Oil slip but heads for steady week on supply tightness as demand recovers

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By Sonali Paul


MELBOURNE (Reuters) – Oil prices trimmed overnight gains on Friday but were poised to end the week largely steady after rebounding from a sharp drop, underpinned by expectations supply will remain tight as demand recovers.





Brent crude futures fell 7 cents, or 0.1%, to $73.72 a barrel at 0147 GMT, after jumping 2.2% on Thursday. For the week, Brent was headed for a 0.1% gain.


U.S. West Texas Intermediate (WTI) crude futures fell 8 cents, or 0.1%, to $71.83 a barrel, following a 2.3% gain on Thursday. WTI was set to end the week flat.


Demand growth is expected to outpace new supply, following the agreement by the Organization of the Petroleum Exporting Countries and allies, known as OPEC+, to add back 400,000 barrels per day each month from August through December.


Oil prices, along with other riskier assets, tumbled earlier in the week on concerns about the broad economic impact of surging COVID-19 cases of the Delta variant in the United States, Britain, Japan and elsewhere.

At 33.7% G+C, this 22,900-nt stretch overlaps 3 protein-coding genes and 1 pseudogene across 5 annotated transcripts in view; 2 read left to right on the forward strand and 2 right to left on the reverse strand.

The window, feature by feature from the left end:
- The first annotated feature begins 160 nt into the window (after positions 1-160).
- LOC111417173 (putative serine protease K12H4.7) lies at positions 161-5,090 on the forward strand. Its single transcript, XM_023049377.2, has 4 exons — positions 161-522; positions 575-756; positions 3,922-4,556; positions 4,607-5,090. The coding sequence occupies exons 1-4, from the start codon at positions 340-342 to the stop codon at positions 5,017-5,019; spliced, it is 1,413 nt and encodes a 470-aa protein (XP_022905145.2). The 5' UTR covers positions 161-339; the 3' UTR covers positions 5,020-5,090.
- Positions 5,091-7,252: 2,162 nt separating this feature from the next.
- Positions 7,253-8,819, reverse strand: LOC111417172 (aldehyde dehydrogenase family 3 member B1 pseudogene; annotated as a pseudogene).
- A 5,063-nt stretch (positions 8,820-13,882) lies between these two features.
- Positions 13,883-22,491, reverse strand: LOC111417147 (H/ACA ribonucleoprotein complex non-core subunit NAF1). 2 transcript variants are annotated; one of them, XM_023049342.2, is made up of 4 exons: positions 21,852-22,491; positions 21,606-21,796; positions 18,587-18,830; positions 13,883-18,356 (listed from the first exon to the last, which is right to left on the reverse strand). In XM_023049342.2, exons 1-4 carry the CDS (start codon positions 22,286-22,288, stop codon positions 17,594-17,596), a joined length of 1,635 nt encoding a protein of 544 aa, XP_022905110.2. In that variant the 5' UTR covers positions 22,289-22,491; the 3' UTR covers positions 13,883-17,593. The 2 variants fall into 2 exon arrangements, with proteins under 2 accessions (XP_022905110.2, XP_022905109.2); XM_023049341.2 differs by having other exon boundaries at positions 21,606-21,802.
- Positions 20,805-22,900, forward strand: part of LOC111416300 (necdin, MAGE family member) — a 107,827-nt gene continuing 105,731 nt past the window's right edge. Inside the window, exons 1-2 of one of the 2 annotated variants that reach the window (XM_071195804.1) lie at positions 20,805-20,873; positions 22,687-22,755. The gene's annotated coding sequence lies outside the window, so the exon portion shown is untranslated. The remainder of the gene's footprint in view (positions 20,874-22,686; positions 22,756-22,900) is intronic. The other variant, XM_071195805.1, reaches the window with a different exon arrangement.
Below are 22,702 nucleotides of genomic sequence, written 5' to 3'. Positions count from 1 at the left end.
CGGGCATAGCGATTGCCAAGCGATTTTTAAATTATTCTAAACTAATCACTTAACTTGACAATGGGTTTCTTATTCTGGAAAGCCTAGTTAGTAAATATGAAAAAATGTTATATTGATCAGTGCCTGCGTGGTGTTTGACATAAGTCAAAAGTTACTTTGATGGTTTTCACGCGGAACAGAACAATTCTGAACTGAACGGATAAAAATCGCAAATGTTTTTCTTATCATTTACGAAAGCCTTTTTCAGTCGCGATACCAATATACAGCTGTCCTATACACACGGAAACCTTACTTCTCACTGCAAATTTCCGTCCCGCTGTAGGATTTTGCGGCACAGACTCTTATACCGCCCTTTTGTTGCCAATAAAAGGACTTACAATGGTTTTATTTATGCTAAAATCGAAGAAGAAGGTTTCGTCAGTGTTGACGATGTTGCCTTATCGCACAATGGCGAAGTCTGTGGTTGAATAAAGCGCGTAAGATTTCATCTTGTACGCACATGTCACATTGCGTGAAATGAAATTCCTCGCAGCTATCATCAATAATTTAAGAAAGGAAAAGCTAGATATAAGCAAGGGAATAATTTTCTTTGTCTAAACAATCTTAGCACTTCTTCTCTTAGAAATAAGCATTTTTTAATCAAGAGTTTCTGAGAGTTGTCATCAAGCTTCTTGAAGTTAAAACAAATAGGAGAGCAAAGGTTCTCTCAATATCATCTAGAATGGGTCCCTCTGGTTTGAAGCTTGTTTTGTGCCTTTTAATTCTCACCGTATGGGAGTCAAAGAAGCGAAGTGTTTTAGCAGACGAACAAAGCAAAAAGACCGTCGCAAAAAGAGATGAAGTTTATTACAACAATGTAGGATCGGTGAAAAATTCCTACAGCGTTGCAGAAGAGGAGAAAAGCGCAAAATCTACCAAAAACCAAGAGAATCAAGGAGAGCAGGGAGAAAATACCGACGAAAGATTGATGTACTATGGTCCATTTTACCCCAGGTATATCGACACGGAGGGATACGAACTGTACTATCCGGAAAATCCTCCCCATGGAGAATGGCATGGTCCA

Benchmark contracts fell as much as $6 on Monday but have recouped all of those losses as investors expect overall crude demand to stay strong driven by the continued fall in oil stocks and rising rates of vaccinations.


“With demand holding up, the market is starting to sense the 400kb/d increase in OPEC (OPEC+) will not be enough to keep the market balanced. Inventories continue to fall, both in the U.S. and across the OECD,” ANZ Research analysts said in a note.


Analysts who have been raising price forecasts for the rest of the year said they see rising vaccination rates limiting the impact of surging infections of the Delta variant.


“We continue to see oil prices tracking higher in H2 2021 as growth outpaces supply growth,” Commonwealth Bank commodities analyst Vivek Dhar said in a note. CBA sees Brent rising to $85 by the fourth quarter.


 


(Reporting by Sonali Paul; Editing by Shri Navaratnam)

(Only the headline and picture of this report may have been reworked by the Business Standard staff; the rest of the content is auto-generated from a syndicated feed.)

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